Postherpetic neuralgia (post-her-PET-ic noo-RAL-jah) is a complication of shingles, which is caused by the chickenpox (herpes zoster) virus. Most cases of shingles clear up within a few weeks. But if the pain lasts long after the shingles rash and blisters have disappeared, it's called postherpetic neuralgia.
Postherpetic neuralgia affects your nerve fibers and skin, and the burning pain associated with postherpetic neuralgia can be severe enough to interfere with sleep and appetite. The risk of postherpetic neuralgia increases with age, primarily affecting people older than 60. The area affected also makes a difference. When shingles occurs on the face, for example, the likelihood of postherpetic neuralgia is significantly higher than for other parts of the body.
Currently, there's no cure for postherpetic neuralgia, but there are treatment options to ease symptoms. For most people, postherpetic neuralgia improves over time.
The signs and symptoms of postherpetic neuralgia are generally limited to the area of your skin where the shingles outbreak first occurred — most commonly in a band around your trunk, usually on just one side of your body.
Signs and symptoms may include:
When to see a doctor
Once you've had chickenpox, the virus that caused it remains in your body for the rest of your life. As you grow older, the virus can reactivate. Sometimes this occurs when your body is stressed — because of another infection or due to medications that suppress your immune system, for example. The result is shingles. Because you have some immunity against the virus, rather than getting a full body rash, the rash occurs in areas of skin supplied by the nerve where the virus is reactivated.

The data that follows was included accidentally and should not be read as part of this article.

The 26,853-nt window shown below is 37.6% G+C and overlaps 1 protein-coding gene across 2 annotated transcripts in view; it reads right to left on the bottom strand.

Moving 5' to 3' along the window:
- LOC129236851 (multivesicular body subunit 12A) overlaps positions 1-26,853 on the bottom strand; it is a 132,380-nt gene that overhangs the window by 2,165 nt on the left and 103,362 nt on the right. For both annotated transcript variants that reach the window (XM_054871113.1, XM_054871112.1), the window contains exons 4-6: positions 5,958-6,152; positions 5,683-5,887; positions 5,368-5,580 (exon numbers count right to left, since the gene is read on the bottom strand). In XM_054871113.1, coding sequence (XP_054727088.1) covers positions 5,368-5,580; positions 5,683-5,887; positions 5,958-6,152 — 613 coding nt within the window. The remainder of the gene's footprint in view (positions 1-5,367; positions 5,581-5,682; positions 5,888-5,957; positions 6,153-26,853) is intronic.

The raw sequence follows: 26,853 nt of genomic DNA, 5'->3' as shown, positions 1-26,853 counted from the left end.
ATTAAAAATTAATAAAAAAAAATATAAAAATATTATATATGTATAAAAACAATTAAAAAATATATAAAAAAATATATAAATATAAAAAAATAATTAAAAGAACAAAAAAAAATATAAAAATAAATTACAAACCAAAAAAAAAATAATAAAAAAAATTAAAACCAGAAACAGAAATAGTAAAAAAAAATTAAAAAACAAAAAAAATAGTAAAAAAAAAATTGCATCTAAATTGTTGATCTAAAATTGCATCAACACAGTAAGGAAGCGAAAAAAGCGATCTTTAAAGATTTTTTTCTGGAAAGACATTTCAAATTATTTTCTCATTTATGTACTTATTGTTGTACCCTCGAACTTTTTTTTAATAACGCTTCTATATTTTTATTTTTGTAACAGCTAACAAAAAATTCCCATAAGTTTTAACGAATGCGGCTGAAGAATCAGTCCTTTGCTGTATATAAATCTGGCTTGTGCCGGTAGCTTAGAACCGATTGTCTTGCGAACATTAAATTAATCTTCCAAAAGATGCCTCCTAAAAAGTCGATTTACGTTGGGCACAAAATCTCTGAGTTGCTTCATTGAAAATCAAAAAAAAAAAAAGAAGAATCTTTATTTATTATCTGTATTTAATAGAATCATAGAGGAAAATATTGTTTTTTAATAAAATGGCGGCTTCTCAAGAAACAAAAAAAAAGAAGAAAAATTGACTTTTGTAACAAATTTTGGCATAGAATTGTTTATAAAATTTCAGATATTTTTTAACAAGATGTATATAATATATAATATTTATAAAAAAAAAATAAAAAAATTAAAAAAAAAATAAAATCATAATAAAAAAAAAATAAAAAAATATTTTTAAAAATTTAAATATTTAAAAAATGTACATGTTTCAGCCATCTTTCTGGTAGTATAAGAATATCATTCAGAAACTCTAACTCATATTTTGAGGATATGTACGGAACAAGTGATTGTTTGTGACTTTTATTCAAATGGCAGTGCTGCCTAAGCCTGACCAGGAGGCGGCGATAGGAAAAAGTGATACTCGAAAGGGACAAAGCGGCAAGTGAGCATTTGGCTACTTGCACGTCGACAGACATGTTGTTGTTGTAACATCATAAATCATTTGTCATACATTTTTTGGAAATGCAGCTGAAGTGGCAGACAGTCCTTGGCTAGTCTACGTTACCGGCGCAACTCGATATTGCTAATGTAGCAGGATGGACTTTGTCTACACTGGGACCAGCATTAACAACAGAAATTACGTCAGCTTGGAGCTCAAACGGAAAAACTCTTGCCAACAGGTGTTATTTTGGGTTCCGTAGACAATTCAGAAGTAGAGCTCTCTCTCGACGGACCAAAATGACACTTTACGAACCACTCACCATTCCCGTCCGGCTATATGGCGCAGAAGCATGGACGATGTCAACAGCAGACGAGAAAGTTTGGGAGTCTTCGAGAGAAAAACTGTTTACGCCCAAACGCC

Postherpetic neuralgia occurs if your nerve fibers are damaged during an outbreak of shingles. Damaged fibers aren't able to send messages from your skin to your brain as they normally do. Instead, the messages become confused and exaggerated, causing chronic, often excruciating pain that may persist for months — or even years.
Preparing for your appointment
While you may initially talk to your family doctor about your signs and symptoms, he or she may refer you to a nerve specialist (neurologist) or a doctor who specializes in the treatment of chronic pain.
What you can do
What to expect from your doctor
He or she may ask you how the pain is affecting your enjoyment of life, your sleep and your interactions with others. Your doctor may also review in detail medications you may have tried for this pain, including the dosages and any side effects you experienced. It's helpful if you have collected this information prior to your appointment. Finally, he or she will review your other medical conditions and medications before determining the best course of treatment for you.
Tests and diagnosis
In most cases, postherpetic neuralgia can be diagnosed during the office exam. No tests are usually necessary.
Treatments and drugs
There is no single treatment that relieves postherpetic neuralgia in all people. In many cases, it may take a combination of treatments to reduce the pain.
Lidocaine skin patches
Capsaicin skin patches
Lifestyle and home remedies
You may find that the following over-the-counter medications ease the pain of postherpetic neuralgia:
The herpes zoster vaccine (Zostavax) has been shown to decrease the risk of shingles by almost 70 percent. The vaccine has been shown to be effective and is approved by the Food and Drug Administration for adults age 50 and older and is recommended for all adults 60 and older regardless of whether they have had shingles in the past.
Last Updated: 2012-11-13
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